A work in progress. That is how I often describe us and the myriad of unfinished projects we have around the house. Whether it’s a home improvement project, a decorating project, or some kind of craft project, you can generally find us in the middle of something. We are either contemplating how to finish it, evaluating our options, or debating how it should be done.
There is one project that our daughter has been “reminding” me we have not finished and questioning exactly when we are going to get to it.
For the last month my sewing machine has been taunting me from our dining room table. I’m not a sewer.
My mother taught both my brother and I the basics of how to sew and read a pattern while we each made our names out of letter pillows. Although I can’t remember what fabric I used, I remembered I loved them. After I got married my mother bought me a sewing machine. I’ve taken it out of the box now and again over the years, but it is generally an exercise in frustration. The bobbin doesn’t wind properly, the needle breaks, or the tension is off.
Last summer I told our daughter we could make aprons. I took her to the fabric store and we found a “Sew Easy” pattern (that is a misnomer…there is nothing easy about it), picked out fabric, and some ribbons for embellishments. We took our supplies home, cut out the patterns pieces, and dug out the sewing machine from it’s box in the basement. And there it sat, mocking me like a schoolyard bully every time I walked past it. When I was finally determined to start sewing, the tension was off and I couldn’t fix it. I promised our daughter that I would get to it.
But eventually the sewing machine made it’s way back into the box in the basement. The patterns and fabric made it’s way into a plastic bag that was stowed in the box with the sewing machine. And for a while it was all forgotten.
For a while she was distracted by other projects and goings on. But soon again the “reminders” to finished the apron surfaced and after a year I realized that if we didn’t get her done, it would probably be too small for her when he did. So this past weekend, I finished it.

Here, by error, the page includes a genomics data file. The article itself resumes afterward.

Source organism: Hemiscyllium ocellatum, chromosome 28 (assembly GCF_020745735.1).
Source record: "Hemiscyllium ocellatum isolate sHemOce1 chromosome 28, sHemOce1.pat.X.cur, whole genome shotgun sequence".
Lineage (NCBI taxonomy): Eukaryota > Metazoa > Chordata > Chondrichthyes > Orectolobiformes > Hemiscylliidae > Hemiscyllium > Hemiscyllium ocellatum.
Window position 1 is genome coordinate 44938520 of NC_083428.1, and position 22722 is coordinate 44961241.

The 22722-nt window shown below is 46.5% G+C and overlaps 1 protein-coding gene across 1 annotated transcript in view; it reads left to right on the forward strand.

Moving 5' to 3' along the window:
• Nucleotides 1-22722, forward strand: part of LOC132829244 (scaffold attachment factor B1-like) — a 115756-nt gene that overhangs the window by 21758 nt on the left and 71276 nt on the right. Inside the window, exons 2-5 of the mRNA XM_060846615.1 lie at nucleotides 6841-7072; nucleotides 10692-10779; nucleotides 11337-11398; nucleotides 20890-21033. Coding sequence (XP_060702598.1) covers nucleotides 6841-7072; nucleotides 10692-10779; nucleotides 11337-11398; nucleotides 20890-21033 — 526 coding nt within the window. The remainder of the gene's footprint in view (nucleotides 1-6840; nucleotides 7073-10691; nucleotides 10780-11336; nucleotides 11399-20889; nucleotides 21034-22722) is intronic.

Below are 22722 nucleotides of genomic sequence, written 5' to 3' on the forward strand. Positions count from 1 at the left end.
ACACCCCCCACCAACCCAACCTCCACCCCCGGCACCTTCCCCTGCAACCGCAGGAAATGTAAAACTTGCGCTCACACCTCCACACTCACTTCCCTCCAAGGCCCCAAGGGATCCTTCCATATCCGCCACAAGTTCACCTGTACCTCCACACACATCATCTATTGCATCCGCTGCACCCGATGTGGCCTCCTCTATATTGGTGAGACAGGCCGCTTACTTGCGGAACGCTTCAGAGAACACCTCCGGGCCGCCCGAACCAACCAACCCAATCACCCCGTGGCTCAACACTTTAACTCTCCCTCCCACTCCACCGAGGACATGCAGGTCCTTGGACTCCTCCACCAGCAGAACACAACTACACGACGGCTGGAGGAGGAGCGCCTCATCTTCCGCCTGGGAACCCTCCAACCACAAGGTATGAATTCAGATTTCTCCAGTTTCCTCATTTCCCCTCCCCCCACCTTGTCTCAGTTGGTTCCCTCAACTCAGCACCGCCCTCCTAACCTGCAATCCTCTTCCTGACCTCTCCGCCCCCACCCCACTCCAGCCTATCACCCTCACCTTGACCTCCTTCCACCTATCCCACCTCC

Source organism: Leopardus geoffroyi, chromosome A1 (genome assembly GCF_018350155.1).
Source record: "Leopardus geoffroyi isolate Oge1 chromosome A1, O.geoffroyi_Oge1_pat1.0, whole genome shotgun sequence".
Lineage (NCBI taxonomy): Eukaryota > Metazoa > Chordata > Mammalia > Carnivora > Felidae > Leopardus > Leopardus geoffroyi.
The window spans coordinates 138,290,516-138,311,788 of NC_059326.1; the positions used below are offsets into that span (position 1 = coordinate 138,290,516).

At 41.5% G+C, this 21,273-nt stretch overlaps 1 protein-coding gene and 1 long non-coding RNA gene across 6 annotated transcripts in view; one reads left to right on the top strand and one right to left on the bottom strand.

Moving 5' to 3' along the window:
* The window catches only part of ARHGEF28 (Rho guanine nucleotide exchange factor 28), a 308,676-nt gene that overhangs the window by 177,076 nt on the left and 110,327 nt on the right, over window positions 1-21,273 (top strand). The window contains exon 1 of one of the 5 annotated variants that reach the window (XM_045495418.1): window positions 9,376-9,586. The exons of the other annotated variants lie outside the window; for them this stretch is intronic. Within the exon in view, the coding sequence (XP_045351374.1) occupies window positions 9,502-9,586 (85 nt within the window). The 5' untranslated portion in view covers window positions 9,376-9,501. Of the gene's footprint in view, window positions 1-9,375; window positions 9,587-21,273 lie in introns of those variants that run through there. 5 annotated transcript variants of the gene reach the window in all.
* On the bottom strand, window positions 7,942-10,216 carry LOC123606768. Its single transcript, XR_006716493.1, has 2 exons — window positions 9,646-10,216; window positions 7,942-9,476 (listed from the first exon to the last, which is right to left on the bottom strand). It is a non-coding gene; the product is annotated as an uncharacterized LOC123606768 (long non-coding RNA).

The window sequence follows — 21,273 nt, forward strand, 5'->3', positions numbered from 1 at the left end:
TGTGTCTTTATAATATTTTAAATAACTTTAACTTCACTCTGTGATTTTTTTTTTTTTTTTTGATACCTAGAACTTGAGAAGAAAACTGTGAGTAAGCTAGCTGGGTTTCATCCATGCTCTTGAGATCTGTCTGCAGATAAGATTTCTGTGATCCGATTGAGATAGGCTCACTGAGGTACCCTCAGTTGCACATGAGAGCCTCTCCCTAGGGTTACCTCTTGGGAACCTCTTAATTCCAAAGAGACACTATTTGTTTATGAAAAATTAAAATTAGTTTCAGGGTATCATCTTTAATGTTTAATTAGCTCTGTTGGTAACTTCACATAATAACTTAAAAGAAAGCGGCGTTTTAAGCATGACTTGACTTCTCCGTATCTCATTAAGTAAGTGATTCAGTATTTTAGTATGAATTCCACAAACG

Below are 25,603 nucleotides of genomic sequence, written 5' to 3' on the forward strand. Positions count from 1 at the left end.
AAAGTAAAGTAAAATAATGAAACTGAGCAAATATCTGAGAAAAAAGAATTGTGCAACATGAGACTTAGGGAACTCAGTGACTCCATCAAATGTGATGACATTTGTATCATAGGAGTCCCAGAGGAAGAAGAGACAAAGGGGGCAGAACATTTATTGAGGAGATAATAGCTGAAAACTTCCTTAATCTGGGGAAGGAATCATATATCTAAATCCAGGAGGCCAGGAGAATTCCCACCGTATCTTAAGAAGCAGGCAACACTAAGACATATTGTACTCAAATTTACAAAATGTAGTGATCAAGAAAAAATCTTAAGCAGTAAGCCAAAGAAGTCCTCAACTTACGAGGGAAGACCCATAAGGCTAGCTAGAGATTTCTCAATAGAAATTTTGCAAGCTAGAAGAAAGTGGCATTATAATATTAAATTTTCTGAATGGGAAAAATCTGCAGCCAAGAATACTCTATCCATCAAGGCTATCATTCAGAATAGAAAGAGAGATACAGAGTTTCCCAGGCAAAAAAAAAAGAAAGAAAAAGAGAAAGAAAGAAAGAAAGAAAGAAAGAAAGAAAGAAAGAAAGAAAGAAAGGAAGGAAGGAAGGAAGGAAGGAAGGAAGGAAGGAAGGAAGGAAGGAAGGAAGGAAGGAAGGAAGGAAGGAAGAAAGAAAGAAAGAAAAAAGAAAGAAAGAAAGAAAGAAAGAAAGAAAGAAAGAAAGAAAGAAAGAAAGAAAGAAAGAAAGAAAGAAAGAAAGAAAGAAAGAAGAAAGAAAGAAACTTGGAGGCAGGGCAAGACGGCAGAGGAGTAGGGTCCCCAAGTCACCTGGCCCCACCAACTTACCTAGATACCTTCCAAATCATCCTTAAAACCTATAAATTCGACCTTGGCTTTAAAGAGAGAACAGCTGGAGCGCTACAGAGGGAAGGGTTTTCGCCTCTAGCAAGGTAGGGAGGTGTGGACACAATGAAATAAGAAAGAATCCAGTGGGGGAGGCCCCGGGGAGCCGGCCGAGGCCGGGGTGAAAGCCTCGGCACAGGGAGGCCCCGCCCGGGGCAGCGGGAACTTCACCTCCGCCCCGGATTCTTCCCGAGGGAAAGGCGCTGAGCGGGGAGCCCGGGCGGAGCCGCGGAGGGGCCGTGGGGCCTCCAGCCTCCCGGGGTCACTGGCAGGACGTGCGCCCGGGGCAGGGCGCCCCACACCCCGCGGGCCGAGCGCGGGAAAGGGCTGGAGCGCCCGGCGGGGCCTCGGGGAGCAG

And while she loves it, I know that the stitches aren’t even. If you look closely you’ll find plenty of mistakes and lose strings. I didn’t follow the pattern exactly. I basted when I should have hemmed. I folded instead of surged. But overall, it at least looks like an apron. I make everything with a bit of “character” as I like to call it. Nothing ever comes out perfectly. It is a sign that it has been handmade…at least that it what I tell myself.
In order to commensurate the completion of such a monumental task, our daughter suggested we make biscotti. She desperately wanted to wear her smock, as she calls it. So, we decided on Lemon Dill Biscotti with Almonds. The dill is from our garden. We left it out to dry on the counter overnight before adding it. We used an Asian lemon oil, which would also work well with basil rather than dill if you prefer one over the other.
As we were mixing and kneading, our daughter looked down at her apron and then up at me. “Can I get it dirty?” she asked. I laughed. “Of course. That is the sign of a good cook!” I think it will be used a lot.
The pattern was for matching aprons. Luckily she hasn’t asked yet when I am going to finish mine.
Lemon Dill Biscotti with Almonds
YIELD: approximately two dozen
2 cups all-purpose flour
1 cup granulated sugar, plus more for the topping
1 teaspoons double-acting baking powder
½ teaspoon salt
1 heaping tablespoon chopped dried dill
2 eggs and 2 egg whites
1 teaspoon lemon oil
zest of one lemon
½ cup roasted and salted almonds, chopped
1. Preheat the oven to 350 degrees and place the rack in the middle of the oven.
2. In a large flat-bottomed bowl, whisk together the flour, sugar, baking powder, salt, and dill.
3. In a smaller bowl, whisk together the eggs, egg whites, lemon oil, and lemon zest.
4. With a rubber spatula, stir the egg mixture into the flour mixture until the dough just starts to come together. Dust your hands with flour and knead the dough in the bowl until all the ingredients are incorporated and the dough is tacky.
5. Add the almonds. Sprinkle your hands with lemoncello and knead the dough until incorporated, about 10 – 20 times.
6. Separate the dough in thirds. Form three logs, approximately 2 inches wide and 1 inch high on a parchment lined baking sheet. Leave several inches between the logs, the dough will spread as it bakes.
7. Sprinkle to top of each log with a generous helping of sugar.
8. Bake in a preheated 350 degree oven for 30 minutes, or until the tops begin to crack or split. Transfer logs to a wire cooling rack to cool completely.
9. Transfer biscotti logs to a cutting board. Slice the biscotti on a diagonal and place cut side down on the same parchment lined baking sheet. Bake for an additional 20 minutes, turning the biscotti once halfway through. Transfer to a wire rack and let cool completely.
What to do with the ends #79: Use the ends to help hold your fabric in place on your next sewing project.